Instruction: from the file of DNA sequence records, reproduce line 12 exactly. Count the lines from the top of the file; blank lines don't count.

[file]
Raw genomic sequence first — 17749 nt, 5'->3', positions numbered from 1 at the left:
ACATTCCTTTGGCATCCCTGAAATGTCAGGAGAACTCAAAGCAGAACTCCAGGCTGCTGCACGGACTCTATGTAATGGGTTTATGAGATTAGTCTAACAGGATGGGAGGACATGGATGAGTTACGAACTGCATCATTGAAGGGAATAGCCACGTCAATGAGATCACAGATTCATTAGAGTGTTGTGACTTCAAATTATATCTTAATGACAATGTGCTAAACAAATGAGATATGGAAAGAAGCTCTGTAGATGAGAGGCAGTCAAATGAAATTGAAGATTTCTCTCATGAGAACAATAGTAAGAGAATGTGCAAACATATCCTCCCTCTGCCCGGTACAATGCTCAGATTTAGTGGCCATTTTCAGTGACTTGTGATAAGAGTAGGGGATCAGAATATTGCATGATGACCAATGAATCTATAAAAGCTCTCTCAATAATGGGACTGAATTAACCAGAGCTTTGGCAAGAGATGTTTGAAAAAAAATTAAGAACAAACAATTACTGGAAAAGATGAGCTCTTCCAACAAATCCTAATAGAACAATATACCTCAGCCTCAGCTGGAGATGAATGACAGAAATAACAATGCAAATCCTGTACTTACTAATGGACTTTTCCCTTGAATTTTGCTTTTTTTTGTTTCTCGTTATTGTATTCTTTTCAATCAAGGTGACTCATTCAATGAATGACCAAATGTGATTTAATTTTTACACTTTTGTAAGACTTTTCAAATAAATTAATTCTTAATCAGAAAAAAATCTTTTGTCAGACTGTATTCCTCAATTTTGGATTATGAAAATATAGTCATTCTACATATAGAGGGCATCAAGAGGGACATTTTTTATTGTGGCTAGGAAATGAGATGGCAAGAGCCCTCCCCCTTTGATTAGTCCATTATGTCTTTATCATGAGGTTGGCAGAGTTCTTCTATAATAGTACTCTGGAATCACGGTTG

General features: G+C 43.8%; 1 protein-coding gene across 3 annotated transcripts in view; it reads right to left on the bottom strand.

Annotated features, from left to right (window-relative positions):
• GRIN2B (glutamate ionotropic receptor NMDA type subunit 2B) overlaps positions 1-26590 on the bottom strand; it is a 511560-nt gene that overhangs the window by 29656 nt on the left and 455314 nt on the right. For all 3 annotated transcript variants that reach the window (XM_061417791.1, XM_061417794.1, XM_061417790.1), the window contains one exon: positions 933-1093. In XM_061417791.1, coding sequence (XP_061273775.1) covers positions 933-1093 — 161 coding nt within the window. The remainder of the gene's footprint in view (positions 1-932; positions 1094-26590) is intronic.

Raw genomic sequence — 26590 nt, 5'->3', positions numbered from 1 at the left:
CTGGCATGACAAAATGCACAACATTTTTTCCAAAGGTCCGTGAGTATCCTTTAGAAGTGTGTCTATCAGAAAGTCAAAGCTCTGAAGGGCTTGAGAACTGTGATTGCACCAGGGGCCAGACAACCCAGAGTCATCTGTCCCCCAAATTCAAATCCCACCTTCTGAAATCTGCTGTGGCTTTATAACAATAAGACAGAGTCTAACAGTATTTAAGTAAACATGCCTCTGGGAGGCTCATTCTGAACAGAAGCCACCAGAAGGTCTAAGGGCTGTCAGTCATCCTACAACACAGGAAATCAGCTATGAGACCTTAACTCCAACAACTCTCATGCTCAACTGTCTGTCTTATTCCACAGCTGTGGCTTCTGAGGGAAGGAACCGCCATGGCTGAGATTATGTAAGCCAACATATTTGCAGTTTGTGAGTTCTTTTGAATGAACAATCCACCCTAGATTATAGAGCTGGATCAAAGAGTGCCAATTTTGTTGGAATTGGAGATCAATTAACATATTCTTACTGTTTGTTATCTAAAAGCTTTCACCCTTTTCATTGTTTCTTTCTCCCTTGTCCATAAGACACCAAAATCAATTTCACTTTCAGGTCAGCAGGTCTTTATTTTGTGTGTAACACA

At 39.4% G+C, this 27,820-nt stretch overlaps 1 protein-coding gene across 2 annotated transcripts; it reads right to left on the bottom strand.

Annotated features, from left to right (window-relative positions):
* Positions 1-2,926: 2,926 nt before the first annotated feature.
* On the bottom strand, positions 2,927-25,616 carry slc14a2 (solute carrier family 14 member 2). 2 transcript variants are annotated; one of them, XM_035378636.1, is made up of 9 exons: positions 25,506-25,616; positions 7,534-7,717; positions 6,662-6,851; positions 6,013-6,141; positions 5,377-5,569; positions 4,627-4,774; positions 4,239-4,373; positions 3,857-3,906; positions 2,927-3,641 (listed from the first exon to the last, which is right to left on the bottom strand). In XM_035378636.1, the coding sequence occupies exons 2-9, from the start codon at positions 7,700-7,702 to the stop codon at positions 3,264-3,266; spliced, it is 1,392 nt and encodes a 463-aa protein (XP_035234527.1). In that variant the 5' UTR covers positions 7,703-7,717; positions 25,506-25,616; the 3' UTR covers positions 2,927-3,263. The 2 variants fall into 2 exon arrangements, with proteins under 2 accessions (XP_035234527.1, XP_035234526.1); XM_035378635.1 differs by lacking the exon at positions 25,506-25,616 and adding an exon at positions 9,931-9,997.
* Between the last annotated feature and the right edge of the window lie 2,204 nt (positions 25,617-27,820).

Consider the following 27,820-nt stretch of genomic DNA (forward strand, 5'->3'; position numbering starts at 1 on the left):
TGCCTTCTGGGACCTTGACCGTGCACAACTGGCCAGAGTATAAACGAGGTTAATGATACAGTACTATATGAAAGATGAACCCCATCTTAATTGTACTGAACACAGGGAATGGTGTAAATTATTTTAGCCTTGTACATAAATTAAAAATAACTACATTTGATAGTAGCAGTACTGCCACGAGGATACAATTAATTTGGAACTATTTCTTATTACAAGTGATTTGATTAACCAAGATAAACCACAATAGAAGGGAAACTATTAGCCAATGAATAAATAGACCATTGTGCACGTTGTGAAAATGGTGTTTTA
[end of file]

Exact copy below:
* Between the last annotated feature and the right edge of the window lie 2,204 nt (positions 25,617-27,820).